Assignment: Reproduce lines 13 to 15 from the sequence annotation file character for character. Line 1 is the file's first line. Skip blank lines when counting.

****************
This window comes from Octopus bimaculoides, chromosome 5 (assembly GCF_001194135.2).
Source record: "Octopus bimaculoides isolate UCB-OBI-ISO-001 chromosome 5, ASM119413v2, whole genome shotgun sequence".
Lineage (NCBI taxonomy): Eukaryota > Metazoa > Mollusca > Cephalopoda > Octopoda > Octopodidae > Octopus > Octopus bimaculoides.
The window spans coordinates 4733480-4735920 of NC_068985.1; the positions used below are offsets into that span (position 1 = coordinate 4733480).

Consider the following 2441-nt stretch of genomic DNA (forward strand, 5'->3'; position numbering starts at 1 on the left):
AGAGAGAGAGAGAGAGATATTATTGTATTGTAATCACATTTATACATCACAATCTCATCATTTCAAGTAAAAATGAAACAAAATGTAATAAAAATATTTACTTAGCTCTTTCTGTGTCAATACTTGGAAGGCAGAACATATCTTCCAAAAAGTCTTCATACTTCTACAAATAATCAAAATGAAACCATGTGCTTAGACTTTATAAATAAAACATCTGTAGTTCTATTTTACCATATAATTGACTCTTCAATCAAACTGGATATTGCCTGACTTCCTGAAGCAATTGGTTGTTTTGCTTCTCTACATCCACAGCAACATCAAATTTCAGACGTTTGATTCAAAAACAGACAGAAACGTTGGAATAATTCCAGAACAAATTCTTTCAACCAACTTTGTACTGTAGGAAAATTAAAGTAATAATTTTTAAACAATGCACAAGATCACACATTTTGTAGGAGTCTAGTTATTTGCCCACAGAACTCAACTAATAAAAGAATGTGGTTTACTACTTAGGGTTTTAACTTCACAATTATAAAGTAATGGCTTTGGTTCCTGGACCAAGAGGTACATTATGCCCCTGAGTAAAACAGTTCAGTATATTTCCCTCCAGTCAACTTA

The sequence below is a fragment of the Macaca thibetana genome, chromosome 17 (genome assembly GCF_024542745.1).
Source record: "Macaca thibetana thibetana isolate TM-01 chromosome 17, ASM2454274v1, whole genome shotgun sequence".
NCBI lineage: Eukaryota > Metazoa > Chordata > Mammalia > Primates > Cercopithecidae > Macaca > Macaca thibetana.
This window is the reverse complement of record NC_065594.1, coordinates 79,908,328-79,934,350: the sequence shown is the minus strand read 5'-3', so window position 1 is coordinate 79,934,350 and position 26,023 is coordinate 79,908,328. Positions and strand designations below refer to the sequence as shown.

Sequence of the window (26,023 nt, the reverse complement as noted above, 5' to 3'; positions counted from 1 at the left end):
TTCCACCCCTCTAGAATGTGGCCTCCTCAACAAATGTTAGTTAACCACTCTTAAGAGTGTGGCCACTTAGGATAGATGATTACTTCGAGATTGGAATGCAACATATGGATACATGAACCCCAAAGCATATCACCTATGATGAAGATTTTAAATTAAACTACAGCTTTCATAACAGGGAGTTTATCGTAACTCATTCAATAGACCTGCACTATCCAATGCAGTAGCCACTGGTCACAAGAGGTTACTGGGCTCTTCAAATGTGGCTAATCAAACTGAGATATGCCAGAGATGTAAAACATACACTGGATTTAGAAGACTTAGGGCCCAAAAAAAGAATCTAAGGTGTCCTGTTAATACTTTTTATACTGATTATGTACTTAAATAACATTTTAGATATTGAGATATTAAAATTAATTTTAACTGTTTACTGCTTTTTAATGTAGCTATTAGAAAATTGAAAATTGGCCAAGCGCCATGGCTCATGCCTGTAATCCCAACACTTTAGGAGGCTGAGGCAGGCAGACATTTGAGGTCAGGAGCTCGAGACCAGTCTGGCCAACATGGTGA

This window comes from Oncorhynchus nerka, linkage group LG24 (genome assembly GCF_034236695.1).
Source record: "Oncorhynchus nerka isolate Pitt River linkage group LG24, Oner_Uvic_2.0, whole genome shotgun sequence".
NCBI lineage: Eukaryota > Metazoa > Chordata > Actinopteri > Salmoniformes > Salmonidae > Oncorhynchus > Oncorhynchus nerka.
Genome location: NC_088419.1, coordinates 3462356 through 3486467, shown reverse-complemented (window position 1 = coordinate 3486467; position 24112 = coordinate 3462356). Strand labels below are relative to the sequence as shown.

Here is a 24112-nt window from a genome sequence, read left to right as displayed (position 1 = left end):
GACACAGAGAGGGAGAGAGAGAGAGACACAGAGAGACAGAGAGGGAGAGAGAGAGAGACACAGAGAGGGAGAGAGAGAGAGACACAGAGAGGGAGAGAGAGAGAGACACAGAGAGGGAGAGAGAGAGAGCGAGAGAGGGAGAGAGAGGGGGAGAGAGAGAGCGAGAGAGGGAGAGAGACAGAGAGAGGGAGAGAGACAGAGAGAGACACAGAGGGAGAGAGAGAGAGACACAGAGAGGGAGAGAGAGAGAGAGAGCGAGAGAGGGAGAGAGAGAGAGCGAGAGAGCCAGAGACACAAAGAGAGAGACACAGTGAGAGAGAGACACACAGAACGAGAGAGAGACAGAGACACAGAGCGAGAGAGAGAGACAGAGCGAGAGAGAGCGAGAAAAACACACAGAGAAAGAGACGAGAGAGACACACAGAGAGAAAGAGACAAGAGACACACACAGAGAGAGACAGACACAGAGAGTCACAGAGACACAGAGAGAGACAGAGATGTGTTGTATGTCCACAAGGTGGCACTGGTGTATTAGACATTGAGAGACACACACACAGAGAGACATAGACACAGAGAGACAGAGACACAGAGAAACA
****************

This window comes from Oncorhynchus nerka, linkage group LG24 (genome assembly GCF_034236695.1).
Source record: "Oncorhynchus nerka isolate Pitt River linkage group LG24, Oner_Uvic_2.0, whole genome shotgun sequence".
NCBI lineage: Eukaryota > Metazoa > Chordata > Actinopteri > Salmoniformes > Salmonidae > Oncorhynchus > Oncorhynchus nerka.